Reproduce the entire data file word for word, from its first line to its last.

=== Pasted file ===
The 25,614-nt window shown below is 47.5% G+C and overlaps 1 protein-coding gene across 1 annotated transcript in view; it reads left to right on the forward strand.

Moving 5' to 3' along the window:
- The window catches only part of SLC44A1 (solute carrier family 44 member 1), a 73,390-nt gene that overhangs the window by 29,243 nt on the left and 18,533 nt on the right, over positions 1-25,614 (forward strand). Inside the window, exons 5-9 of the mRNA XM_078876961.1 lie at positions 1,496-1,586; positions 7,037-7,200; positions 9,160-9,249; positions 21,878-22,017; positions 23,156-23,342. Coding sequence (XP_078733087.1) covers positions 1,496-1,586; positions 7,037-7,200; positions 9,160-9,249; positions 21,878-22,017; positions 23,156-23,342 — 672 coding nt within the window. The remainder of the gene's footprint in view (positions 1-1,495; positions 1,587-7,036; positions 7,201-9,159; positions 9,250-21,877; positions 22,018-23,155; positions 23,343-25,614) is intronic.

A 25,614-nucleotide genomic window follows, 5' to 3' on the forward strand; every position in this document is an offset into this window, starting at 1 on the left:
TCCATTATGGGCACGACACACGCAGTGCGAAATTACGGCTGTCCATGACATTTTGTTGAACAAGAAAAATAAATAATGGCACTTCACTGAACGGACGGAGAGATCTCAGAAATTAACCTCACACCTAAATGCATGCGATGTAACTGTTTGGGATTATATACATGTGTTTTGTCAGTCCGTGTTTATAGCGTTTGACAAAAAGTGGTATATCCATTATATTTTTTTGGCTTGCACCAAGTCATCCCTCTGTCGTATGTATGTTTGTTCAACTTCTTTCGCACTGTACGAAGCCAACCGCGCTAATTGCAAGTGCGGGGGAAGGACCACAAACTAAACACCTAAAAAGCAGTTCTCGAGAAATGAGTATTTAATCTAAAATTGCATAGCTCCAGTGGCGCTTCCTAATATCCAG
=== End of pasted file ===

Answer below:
The 25,614-nt window shown below is 47.5% G+C and overlaps 1 protein-coding gene across 1 annotated transcript in view; it reads left to right on the forward strand.

Moving 5' to 3' along the window:
- The window catches only part of SLC44A1 (solute carrier family 44 member 1), a 73,390-nt gene that overhangs the window by 29,243 nt on the left and 18,533 nt on the right, over positions 1-25,614 (forward strand). Inside the window, exons 5-9 of the mRNA XM_078876961.1 lie at positions 1,496-1,586; positions 7,037-7,200; positions 9,160-9,249; positions 21,878-22,017; positions 23,156-23,342. Coding sequence (XP_078733087.1) covers positions 1,496-1,586; positions 7,037-7,200; positions 9,160-9,249; positions 21,878-22,017; positions 23,156-23,342 — 672 coding nt within the window. The remainder of the gene's footprint in view (positions 1-1,495; positions 1,587-7,036; positions 7,201-9,159; positions 9,250-21,877; positions 22,018-23,155; positions 23,343-25,614) is intronic.

A 25,614-nucleotide genomic window follows, 5' to 3' on the forward strand; every position in this document is an offset into this window, starting at 1 on the left:
TCCATTATGGGCACGACACACGCAGTGCGAAATTACGGCTGTCCATGACATTTTGTTGAACAAGAAAAATAAATAATGGCACTTCACTGAACGGACGGAGAGATCTCAGAAATTAACCTCACACCTAAATGCATGCGATGTAACTGTTTGGGATTATATACATGTGTTTTGTCAGTCCGTGTTTATAGCGTTTGACAAAAAGTGGTATATCCATTATATTTTTTTGGCTTGCACCAAGTCATCCCTCTGTCGTATGTATGTTTGTTCAACTTCTTTCGCACTGTACGAAGCCAACCGCGCTAATTGCAAGTGCGGGGGAAGGACCACAAACTAAACACCTAAAAAGCAGTTCTCGAGAAATGAGTATTTAATCTAAAATTGCATAGCTCCAGTGGCGCTTCCTAATATCCAG